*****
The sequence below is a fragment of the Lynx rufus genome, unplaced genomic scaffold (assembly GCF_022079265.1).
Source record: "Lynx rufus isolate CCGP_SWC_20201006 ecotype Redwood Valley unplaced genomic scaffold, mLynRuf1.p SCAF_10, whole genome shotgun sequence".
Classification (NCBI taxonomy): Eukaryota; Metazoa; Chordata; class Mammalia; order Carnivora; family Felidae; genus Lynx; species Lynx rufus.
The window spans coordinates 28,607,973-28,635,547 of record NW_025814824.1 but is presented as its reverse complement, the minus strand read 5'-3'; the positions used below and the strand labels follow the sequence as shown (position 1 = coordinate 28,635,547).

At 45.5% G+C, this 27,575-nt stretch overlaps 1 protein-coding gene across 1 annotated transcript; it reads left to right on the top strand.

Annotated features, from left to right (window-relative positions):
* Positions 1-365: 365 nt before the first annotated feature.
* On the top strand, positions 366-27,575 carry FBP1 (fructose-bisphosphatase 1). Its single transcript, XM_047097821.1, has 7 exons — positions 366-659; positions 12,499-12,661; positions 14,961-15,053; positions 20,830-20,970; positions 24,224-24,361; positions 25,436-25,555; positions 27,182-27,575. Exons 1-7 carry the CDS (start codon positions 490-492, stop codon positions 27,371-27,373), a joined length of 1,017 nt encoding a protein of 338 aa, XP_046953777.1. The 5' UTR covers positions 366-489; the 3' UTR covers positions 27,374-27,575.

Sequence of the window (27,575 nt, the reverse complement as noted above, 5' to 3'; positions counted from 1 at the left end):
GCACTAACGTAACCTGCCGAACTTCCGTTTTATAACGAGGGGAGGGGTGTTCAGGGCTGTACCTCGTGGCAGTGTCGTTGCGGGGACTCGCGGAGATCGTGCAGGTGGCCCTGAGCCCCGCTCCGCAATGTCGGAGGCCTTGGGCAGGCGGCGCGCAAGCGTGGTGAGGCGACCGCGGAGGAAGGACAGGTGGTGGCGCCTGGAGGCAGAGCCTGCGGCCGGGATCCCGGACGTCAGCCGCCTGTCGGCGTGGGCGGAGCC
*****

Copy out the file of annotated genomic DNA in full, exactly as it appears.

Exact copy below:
The sequence below is a fragment of the Lynx rufus genome, unplaced genomic scaffold (assembly GCF_022079265.1).
Source record: "Lynx rufus isolate CCGP_SWC_20201006 ecotype Redwood Valley unplaced genomic scaffold, mLynRuf1.p SCAF_10, whole genome shotgun sequence".
Classification (NCBI taxonomy): Eukaryota; Metazoa; Chordata; class Mammalia; order Carnivora; family Felidae; genus Lynx; species Lynx rufus.
The window spans coordinates 28,607,973-28,635,547 of record NW_025814824.1 but is presented as its reverse complement, the minus strand read 5'-3'; the positions used below and the strand labels follow the sequence as shown (position 1 = coordinate 28,635,547).

At 45.5% G+C, this 27,575-nt stretch overlaps 1 protein-coding gene across 1 annotated transcript; it reads left to right on the top strand.

Annotated features, from left to right (window-relative positions):
* Positions 1-365: 365 nt before the first annotated feature.
* On the top strand, positions 366-27,575 carry FBP1 (fructose-bisphosphatase 1). Its single transcript, XM_047097821.1, has 7 exons — positions 366-659; positions 12,499-12,661; positions 14,961-15,053; positions 20,830-20,970; positions 24,224-24,361; positions 25,436-25,555; positions 27,182-27,575. Exons 1-7 carry the CDS (start codon positions 490-492, stop codon positions 27,371-27,373), a joined length of 1,017 nt encoding a protein of 338 aa, XP_046953777.1. The 5' UTR covers positions 366-489; the 3' UTR covers positions 27,374-27,575.

Sequence of the window (27,575 nt, the reverse complement as noted above, 5' to 3'; positions counted from 1 at the left end):
GCACTAACGTAACCTGCCGAACTTCCGTTTTATAACGAGGGGAGGGGTGTTCAGGGCTGTACCTCGTGGCAGTGTCGTTGCGGGGACTCGCGGAGATCGTGCAGGTGGCCCTGAGCCCCGCTCCGCAATGTCGGAGGCCTTGGGCAGGCGGCGCGCAAGCGTGGTGAGGCGACCGCGGAGGAAGGACAGGTGGTGGCGCCTGGAGGCAGAGCCTGCGGCCGGGATCCCGGACGTCAGCCGCCTGTCGGCGTGGGCGGAGCC